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It's easy to generalize' date=' but that's a complex question with lots of different answers, and it's by no means a universal problem. I think a lot of American death metal bands embraced pop rock song structures as they acquired more visibility, probably due to a combination of label pressure and their own desire for greater commercial success - because at the time, writing songs that fit into radio formats was a necessity for any kind of widespread play. In hindsight, they watered down their sound, but that's not how it felt at the time.[/quote'] Whereas most European death metal bands (especially in Scandinavia) broke up after 1-2 albums at most, or became grunge/pop/punk bands. Inspiration is not always an endless well, often times bands just run out of stuff to say. There are a lot of factors that play into it, but typically bands just want to keep doing what they love, and either lie to themselves by saying that they're still on the right track, or they just don't care. Sent from my HTC PH39100 using Tapatalk 2

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I was just thinking out loud there. Consistency seems to be a real sticking point for a great many bands. It's odd though because at the same time consistency isn't an issue for many bands as well. Death are very consistent, Melechesh are very consistent and Orphaned Land are fairly consistent in terms of quality just to name a few.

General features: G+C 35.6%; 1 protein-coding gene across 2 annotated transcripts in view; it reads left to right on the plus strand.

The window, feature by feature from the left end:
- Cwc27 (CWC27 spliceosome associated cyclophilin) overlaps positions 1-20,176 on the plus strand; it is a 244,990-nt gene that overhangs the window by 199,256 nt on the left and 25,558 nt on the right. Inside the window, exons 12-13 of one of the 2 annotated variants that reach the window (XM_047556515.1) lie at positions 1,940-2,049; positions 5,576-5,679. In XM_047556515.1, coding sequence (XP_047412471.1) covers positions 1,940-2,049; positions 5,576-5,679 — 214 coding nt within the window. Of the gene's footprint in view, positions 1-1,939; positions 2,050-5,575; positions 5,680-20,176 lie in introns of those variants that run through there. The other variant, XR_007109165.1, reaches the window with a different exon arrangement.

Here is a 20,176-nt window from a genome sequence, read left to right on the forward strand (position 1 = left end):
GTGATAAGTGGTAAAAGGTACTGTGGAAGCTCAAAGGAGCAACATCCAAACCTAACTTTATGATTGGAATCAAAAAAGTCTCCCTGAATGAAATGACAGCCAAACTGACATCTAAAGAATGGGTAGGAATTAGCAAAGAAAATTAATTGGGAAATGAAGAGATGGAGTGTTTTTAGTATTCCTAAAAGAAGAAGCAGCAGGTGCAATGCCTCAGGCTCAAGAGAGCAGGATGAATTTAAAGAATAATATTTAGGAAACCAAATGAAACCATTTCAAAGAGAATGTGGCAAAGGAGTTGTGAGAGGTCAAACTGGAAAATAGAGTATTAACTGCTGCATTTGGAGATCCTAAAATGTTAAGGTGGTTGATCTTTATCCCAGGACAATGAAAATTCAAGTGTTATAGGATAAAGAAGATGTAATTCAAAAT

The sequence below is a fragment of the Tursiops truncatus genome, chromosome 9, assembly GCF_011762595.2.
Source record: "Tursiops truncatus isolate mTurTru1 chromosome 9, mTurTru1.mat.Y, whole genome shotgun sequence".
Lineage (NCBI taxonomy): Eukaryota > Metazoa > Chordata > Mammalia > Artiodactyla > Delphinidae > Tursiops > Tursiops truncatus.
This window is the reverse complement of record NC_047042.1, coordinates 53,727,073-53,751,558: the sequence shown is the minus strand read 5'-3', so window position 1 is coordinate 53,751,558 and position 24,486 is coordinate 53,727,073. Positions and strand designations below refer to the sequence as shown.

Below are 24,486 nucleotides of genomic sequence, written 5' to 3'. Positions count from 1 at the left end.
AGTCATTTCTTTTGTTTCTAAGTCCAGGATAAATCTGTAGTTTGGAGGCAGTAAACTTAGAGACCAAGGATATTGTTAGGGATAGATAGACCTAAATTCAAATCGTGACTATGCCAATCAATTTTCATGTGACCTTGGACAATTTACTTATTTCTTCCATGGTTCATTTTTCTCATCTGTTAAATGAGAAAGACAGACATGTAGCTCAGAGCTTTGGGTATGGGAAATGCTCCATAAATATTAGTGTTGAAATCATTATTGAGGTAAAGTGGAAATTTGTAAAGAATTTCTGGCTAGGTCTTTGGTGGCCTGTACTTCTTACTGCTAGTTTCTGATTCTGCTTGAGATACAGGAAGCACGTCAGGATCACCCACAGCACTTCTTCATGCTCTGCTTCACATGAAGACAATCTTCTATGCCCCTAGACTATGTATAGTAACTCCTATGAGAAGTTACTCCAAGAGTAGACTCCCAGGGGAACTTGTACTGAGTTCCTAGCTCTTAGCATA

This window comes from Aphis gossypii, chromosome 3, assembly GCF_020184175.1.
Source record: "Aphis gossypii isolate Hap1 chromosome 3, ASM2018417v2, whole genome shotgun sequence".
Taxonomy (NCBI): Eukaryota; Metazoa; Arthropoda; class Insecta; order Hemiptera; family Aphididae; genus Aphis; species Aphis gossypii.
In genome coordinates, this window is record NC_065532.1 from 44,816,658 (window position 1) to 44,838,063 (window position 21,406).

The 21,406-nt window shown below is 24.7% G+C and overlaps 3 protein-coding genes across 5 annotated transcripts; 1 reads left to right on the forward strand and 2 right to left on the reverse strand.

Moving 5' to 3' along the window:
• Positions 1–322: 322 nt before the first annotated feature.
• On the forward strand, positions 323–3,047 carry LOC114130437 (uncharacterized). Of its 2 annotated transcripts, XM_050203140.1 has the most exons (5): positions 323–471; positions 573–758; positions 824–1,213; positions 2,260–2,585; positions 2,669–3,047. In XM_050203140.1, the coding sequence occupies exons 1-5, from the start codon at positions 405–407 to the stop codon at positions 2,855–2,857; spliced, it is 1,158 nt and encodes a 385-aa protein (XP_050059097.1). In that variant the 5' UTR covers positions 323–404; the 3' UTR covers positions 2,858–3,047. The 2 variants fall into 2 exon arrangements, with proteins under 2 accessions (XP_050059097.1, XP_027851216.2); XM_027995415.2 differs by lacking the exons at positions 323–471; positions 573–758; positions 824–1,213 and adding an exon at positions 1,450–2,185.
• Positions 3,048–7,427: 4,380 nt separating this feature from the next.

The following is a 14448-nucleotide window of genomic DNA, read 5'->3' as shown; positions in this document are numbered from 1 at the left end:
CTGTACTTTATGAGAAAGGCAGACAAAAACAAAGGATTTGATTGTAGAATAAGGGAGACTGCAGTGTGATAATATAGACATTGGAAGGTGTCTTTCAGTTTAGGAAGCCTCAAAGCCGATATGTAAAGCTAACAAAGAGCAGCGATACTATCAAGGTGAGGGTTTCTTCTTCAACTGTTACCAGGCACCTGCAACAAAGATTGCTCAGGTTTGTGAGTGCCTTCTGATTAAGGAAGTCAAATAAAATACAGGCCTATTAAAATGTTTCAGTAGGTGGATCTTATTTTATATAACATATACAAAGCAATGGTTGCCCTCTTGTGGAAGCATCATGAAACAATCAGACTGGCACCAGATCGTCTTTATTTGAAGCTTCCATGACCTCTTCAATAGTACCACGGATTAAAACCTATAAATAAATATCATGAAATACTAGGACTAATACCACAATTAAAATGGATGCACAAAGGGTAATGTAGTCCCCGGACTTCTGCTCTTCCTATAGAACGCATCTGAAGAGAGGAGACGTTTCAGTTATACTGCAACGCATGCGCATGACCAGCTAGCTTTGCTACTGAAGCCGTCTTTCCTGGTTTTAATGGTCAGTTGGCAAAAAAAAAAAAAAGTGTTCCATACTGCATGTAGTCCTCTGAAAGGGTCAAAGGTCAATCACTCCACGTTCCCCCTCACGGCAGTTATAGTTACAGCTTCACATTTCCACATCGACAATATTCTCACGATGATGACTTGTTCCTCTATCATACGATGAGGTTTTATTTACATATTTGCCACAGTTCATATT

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As far as Death goes, funny story - they were noted for their stylistic inconsistency. People would say things like, "it's a Death album, you never know what you're going to get". People would rag on Chuck for "turning his back on thrash". Again, it's easy to look at it now and see a solid trajectory. I know you're talking about consistent quality, not stylistic choices.In a lot of cases they're almost mutually exclusive. I think bands have to be willing to keep pushing themselves to keep their music fresh and relevant, to themselves first out of anyone. Some writers (like Devin Townsend) find a set of themes that really work for them and keep, as he put it, "mining the veins" of those themes over the span of a few albums; others have to go all over the map for their inspiration. A lot of bands cave to internal or external pressure to stick with a sound that "worked" for them, once they have a career to maintain. Also, as BAN says, creativity is not a bottomless well. Some writers may only have one or two good albums in them, or may get tired of their original genre for whatever reason. And some collaborations that might be musically fertile are also personally volatile and unsustainable over the long term.

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My new album, "Smashed By Flaccid", available for a limited time only at a Starbucks near you!!! Ambivalent us on Facebook for updates on everything we almost do!!! I've been there, so many times I lost count. It's what stopped me reading metal zines and buying CDs without hearing the music first.